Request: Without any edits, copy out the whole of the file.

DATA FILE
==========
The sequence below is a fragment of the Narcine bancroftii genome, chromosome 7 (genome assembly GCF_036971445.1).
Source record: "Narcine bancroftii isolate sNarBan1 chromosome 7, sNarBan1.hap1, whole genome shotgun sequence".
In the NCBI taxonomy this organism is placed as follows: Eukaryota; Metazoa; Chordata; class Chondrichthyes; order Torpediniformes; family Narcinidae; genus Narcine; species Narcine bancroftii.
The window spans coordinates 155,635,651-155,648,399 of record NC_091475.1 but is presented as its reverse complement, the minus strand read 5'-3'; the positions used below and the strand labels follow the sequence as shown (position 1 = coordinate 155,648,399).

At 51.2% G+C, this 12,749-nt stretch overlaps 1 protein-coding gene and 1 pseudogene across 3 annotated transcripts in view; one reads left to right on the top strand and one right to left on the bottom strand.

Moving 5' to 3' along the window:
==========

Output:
The sequence below is a fragment of the Narcine bancroftii genome, chromosome 7 (genome assembly GCF_036971445.1).
Source record: "Narcine bancroftii isolate sNarBan1 chromosome 7, sNarBan1.hap1, whole genome shotgun sequence".
In the NCBI taxonomy this organism is placed as follows: Eukaryota; Metazoa; Chordata; class Chondrichthyes; order Torpediniformes; family Narcinidae; genus Narcine; species Narcine bancroftii.
The window spans coordinates 155,635,651-155,648,399 of record NC_091475.1 but is presented as its reverse complement, the minus strand read 5'-3'; the positions used below and the strand labels follow the sequence as shown (position 1 = coordinate 155,648,399).

At 51.2% G+C, this 12,749-nt stretch overlaps 1 protein-coding gene and 1 pseudogene across 3 annotated transcripts in view; one reads left to right on the top strand and one right to left on the bottom strand.

Moving 5' to 3' along the window: